When Major League Soccer came to Canada in 2007 it was important for the development of soccer in this country. It meant stadiums, academies, and tons of infrastructure that had not previously existed. It meant Canadian soccer players had a chance to play and develop their game at a high level in their home country.
Well... some Canadian players. It's been the better part of a decade since Canada and MLS first partnered in the creation of Toronto FC, and the limits of this relationship are being called into question. When it became apparent that MLS wasn't going to allow Canadian players domestic status on American teams, it was clear Canada needed to search for other options.
Today, Duane Rollins of Canadian Soccer News is reporting that Canada will have its own league as soon as 2017. This has long been speculated, but today marks the first time any sort of substantial details or confirmation has been published.
It is no secret that Canada is going to put together a bid for the 2026 World Cup, and having a domestic league is an important step in that equation. In 2013 Canada cut ties with the Canadian Soccer League, which at the time was the national league, and for good reason considering a match fixing scandal with which it was associated.
Since then there has been a vacancy in terms of a national league, something that is desperately required by Canada if the country wants to start working its way up the FIFA rankings.
Previous to today's report most of the details around the national league have existed in rumours, including the fact that the new league would be formed in partnership with the NASL. Rollins' report says that while this was considered, the NASL will not be part of the new league.
Waking the Red has reported that Hamilton could announce an NASL expansion team as soon as next month, and NASL commissioner Bill Peterson has been vocal about the fact that he wants at least two teams in the near future north of the border.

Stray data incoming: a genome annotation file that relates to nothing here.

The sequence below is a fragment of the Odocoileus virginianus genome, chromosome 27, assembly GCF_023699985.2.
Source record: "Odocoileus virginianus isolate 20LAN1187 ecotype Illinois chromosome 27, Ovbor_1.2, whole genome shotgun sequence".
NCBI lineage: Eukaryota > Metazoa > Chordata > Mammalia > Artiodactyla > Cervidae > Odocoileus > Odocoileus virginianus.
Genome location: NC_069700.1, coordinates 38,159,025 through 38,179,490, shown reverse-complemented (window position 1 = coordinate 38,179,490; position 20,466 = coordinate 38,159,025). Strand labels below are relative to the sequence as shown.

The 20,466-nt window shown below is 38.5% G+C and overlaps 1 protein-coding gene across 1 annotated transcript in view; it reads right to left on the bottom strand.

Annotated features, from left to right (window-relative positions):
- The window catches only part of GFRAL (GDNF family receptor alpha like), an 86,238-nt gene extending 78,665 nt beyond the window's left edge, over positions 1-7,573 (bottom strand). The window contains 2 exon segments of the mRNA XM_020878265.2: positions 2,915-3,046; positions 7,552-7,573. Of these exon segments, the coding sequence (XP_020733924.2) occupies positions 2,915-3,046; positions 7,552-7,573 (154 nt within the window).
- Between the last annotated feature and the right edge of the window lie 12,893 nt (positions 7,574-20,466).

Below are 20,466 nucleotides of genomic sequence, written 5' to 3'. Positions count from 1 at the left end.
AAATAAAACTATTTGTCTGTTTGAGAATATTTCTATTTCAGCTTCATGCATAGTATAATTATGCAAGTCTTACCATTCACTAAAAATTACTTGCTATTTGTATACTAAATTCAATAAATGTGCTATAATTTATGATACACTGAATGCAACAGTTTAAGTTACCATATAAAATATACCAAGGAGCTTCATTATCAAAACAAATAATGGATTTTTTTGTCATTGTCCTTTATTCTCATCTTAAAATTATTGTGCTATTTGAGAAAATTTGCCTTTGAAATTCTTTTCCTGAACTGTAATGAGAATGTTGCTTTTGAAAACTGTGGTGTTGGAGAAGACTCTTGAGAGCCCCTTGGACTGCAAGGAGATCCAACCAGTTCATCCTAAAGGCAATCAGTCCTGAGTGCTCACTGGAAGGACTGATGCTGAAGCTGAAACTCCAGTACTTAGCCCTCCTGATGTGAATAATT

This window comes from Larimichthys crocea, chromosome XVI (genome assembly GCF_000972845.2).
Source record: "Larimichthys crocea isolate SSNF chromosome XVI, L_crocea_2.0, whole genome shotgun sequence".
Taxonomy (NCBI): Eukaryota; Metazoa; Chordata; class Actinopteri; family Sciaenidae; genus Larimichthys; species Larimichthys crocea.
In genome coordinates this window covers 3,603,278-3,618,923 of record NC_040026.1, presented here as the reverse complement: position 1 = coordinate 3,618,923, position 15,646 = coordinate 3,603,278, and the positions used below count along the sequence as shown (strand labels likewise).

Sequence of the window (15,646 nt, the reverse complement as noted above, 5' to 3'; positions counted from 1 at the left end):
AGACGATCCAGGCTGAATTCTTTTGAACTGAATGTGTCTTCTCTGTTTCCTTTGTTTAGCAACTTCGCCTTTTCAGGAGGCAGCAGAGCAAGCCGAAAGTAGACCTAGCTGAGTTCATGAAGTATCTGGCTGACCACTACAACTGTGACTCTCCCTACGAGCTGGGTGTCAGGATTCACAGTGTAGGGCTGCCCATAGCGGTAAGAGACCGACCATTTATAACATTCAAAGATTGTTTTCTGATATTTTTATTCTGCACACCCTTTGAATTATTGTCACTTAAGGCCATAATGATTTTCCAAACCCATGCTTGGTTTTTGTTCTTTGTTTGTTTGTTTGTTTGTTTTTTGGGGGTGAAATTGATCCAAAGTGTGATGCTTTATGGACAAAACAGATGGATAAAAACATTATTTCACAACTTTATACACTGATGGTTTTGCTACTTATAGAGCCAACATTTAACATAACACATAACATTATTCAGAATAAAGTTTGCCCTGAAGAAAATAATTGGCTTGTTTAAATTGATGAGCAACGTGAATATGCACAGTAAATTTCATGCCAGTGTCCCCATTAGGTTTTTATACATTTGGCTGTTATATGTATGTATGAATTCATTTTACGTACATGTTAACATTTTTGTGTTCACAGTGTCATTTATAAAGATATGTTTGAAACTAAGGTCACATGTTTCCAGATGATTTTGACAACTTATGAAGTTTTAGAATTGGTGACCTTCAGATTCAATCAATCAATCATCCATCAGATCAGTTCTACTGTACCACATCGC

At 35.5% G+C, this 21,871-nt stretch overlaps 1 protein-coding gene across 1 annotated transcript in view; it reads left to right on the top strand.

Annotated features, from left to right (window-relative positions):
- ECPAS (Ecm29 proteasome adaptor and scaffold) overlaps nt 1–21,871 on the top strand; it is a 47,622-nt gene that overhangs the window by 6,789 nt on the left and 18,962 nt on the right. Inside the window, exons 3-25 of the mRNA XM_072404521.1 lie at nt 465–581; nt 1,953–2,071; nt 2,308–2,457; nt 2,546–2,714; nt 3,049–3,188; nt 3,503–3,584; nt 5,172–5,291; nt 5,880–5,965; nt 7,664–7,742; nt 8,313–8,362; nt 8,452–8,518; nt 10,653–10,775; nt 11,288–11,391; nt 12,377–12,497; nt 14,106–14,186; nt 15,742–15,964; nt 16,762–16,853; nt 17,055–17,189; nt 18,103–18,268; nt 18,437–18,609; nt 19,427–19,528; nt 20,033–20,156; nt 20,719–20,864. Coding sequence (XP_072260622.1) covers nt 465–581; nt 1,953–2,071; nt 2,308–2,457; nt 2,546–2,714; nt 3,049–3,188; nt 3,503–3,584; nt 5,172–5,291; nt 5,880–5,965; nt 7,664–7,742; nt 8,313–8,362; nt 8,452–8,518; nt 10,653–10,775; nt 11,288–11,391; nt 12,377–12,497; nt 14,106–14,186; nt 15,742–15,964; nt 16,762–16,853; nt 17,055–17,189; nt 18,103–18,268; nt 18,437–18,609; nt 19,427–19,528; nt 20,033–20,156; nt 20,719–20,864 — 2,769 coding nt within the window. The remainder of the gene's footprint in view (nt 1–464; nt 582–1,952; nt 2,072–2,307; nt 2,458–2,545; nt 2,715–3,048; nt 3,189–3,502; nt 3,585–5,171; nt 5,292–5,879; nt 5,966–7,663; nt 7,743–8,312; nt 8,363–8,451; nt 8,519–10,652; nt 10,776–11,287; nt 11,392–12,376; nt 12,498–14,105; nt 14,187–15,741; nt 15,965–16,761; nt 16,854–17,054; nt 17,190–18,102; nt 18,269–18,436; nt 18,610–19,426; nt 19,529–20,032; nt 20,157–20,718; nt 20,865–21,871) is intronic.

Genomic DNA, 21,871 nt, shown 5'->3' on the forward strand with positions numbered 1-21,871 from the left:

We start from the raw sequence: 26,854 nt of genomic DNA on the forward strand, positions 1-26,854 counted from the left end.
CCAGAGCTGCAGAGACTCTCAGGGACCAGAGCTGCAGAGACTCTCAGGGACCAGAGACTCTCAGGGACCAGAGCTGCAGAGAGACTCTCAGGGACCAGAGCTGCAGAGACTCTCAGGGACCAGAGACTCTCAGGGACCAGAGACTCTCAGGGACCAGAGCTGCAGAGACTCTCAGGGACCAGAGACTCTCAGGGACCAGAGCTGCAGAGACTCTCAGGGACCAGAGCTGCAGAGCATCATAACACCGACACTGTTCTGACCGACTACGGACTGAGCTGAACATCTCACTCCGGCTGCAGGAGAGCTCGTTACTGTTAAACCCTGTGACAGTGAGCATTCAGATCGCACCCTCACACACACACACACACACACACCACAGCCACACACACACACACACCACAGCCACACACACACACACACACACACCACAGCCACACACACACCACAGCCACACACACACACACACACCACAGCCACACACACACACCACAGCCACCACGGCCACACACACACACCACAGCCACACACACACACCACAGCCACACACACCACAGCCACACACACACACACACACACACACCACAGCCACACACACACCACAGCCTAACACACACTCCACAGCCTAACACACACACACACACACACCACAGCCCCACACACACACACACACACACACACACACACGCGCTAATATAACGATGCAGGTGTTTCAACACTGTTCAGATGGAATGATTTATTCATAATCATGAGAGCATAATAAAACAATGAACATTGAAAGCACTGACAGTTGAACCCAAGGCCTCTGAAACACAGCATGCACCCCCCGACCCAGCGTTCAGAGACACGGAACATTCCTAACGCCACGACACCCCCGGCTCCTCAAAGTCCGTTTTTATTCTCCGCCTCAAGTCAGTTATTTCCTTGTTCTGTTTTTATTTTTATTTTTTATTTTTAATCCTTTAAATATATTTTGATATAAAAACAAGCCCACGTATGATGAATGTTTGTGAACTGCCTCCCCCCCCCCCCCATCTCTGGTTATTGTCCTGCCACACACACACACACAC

Instead, it appears as though Canada would be looking to create an 8-10 league team of their own. The locations of these teams have not yet been reported, although it was made clear that ownership groups from all over the country are interested.
Rollins does report that the CFL is involved, which isn't surprising considering the vast majority of stadiums across the country are football stadium and they are the biggest and most successful Canadian pro sports league in existence.
If this is true it is a smart move from the Canadian Soccer Association, why not partner with the best and let them help you replicate their successful product?
It goes without saying that this news is incredibly positive for the development of soccer in this country. Canada has already reaped the benefits of League 1 Ontario after just one and a bit years of existence. Having a league further up the pyramid would only bring that success closer to the senior national team.
National leagues have never truly been successful in this country, but with soccer's booming popularity there's no time like the present to see if that trend can be stopped. If it can it means soccer is stronger in this country than most suspected.
Hosting the World Cup in 1994 was surely a massive step for the development of soccer in the United States. But it is the creation of Major League Soccer that has seen that development grow and flourish more than a decade later.
Similarly, hosting the World Cup would do wonders for the popularity and exposure of Canadian soccer. But it is a national league that would insure this country reaches its soccer potential.